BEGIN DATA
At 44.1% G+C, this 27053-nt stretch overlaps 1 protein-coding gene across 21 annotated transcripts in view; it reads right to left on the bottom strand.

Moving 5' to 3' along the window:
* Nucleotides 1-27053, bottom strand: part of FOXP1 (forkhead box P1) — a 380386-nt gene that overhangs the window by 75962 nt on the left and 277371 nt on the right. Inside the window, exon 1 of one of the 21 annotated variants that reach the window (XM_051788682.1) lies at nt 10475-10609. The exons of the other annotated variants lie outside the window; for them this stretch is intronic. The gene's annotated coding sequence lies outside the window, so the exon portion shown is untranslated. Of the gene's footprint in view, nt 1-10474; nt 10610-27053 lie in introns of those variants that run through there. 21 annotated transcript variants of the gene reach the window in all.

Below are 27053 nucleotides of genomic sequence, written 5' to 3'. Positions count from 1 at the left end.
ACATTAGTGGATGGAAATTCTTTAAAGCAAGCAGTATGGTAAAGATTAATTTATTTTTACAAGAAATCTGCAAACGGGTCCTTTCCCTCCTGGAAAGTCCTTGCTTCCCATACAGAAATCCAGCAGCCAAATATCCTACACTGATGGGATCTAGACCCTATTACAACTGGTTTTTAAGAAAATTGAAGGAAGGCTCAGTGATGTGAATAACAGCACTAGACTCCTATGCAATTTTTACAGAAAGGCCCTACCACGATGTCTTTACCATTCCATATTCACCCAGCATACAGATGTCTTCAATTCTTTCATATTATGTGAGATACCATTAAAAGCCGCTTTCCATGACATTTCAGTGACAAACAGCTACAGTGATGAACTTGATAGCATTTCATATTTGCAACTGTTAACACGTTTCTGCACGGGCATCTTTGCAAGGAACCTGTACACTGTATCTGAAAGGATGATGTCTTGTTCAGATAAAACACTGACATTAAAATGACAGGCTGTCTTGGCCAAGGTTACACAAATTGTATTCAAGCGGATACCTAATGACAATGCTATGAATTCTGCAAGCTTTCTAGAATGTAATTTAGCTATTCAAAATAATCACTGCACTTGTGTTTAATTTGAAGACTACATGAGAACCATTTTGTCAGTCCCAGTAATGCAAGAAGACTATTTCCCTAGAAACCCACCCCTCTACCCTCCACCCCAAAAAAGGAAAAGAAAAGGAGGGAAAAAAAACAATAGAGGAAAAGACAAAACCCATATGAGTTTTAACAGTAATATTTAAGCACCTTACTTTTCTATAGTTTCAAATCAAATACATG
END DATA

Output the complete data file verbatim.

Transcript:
At 44.1% G+C, this 27053-nt stretch overlaps 1 protein-coding gene across 21 annotated transcripts in view; it reads right to left on the bottom strand.

Moving 5' to 3' along the window:
* Nucleotides 1-27053, bottom strand: part of FOXP1 (forkhead box P1) — a 380386-nt gene that overhangs the window by 75962 nt on the left and 277371 nt on the right. Inside the window, exon 1 of one of the 21 annotated variants that reach the window (XM_051788682.1) lies at nt 10475-10609. The exons of the other annotated variants lie outside the window; for them this stretch is intronic. The gene's annotated coding sequence lies outside the window, so the exon portion shown is untranslated. Of the gene's footprint in view, nt 1-10474; nt 10610-27053 lie in introns of those variants that run through there. 21 annotated transcript variants of the gene reach the window in all.

Below are 27053 nucleotides of genomic sequence, written 5' to 3'. Positions count from 1 at the left end.
ACATTAGTGGATGGAAATTCTTTAAAGCAAGCAGTATGGTAAAGATTAATTTATTTTTACAAGAAATCTGCAAACGGGTCCTTTCCCTCCTGGAAAGTCCTTGCTTCCCATACAGAAATCCAGCAGCCAAATATCCTACACTGATGGGATCTAGACCCTATTACAACTGGTTTTTAAGAAAATTGAAGGAAGGCTCAGTGATGTGAATAACAGCACTAGACTCCTATGCAATTTTTACAGAAAGGCCCTACCACGATGTCTTTACCATTCCATATTCACCCAGCATACAGATGTCTTCAATTCTTTCATATTATGTGAGATACCATTAAAAGCCGCTTTCCATGACATTTCAGTGACAAACAGCTACAGTGATGAACTTGATAGCATTTCATATTTGCAACTGTTAACACGTTTCTGCACGGGCATCTTTGCAAGGAACCTGTACACTGTATCTGAAAGGATGATGTCTTGTTCAGATAAAACACTGACATTAAAATGACAGGCTGTCTTGGCCAAGGTTACACAAATTGTATTCAAGCGGATACCTAATGACAATGCTATGAATTCTGCAAGCTTTCTAGAATGTAATTTAGCTATTCAAAATAATCACTGCACTTGTGTTTAATTTGAAGACTACATGAGAACCATTTTGTCAGTCCCAGTAATGCAAGAAGACTATTTCCCTAGAAACCCACCCCTCTACCCTCCACCCCAAAAAAGGAAAAGAAAAGGAGGGAAAAAAAACAATAGAGGAAAAGACAAAACCCATATGAGTTTTAACAGTAATATTTAAGCACCTTACTTTTCTATAGTTTCAAATCAAATACATG